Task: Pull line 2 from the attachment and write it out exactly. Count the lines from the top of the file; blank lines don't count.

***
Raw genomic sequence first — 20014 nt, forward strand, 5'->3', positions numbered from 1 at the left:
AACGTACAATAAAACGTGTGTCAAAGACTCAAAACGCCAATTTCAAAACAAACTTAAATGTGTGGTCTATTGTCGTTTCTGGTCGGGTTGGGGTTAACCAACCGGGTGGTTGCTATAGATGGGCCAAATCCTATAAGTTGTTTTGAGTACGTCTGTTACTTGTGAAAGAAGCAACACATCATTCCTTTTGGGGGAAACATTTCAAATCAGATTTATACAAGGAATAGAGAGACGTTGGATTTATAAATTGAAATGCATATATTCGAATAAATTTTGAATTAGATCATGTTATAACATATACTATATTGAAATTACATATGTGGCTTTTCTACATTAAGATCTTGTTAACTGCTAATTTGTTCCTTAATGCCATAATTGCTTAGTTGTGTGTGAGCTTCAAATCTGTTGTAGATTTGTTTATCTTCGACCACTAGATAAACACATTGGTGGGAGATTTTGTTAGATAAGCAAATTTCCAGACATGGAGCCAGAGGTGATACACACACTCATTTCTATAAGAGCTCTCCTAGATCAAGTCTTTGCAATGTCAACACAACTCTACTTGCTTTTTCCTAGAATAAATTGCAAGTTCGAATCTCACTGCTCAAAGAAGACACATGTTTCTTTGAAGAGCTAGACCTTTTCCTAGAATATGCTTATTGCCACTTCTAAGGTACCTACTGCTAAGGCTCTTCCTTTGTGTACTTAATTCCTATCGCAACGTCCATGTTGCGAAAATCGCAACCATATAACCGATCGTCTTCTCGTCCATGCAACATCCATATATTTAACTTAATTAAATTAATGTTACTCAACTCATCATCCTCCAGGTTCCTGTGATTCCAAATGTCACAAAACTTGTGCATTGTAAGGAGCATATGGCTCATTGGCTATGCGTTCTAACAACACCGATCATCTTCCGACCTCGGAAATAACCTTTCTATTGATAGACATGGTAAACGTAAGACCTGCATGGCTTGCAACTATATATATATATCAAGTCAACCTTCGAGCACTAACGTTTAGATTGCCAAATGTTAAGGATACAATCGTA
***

AACGTACAATAAAACGTGTGTCAAAGACTCAAAACGCCAATTTCAAAACAAACTTAAATGTGTGGTCTATTGTCGTTTCTGGTCGGGTTGGGGTTAACCAACCGGGTGGTTGCTATAGATGGGCCAAATCCTATAAGTTGTTTTGAGTACGTCTGTTACTTGTGAAAGAAGCAACACATCATTCCTTTTGGGGGAAACATTTCAAATCAGATTTATACAAGGAATAGAGAGACGTTGGATTTATAAATTGAAATGCATATATTCGAATAAATTTTGAATTAGATCATGTTATAACATATACTATATTGAAATTACATATGTGGCTTTTCTACATTAAGATCTTGTTAACTGCTAATTTGTTCCTTAATGCCATAATTGCTTAGTTGTGTGTGAGCTTCAAATCTGTTGTAGATTTGTTTATCTTCGACCACTAGATAAACACATTGGTGGGAGATTTTGTTAGATAAGCAAATTTCCAGACATGGAGCCAGAGGTGATACACACACTCATTTCTATAAGAGCTCTCCTAGATCAAGTCTTTGCAATGTCAACACAACTCTACTTGCTTTTTCCTAGAATAAATTGCAAGTTCGAATCTCACTGCTCAAAGAAGACACATGTTTCTTTGAAGAGCTAGACCTTTTCCTAGAATATGCTTATTGCCACTTCTAAGGTACCTACTGCTAAGGCTCTTCCTTTGTGTACTTAATTCCTATCGCAACGTCCATGTTGCGAAAATCGCAACCATATAACCGATCGTCTTCTCGTCCATGCAACATCCATATATTTAACTTAATTAAATTAATGTTACTCAACTCATCATCCTCCAGGTTCCTGTGATTCCAAATGTCACAAAACTTGTGCATTGTAAGGAGCATATGGCTCATTGGCTATGCGTTCTAACAACACCGATCATCTTCCGACCTCGGAAATAACCTTTCTATTGATAGACATGGTAAACGTAAGACCTGCATGGCTTGCAACTATATATATATATCAAGTCAACCTTCGAGCACTAACGTTTAGATTGCCAAATGTTAAGGATACAATCGTA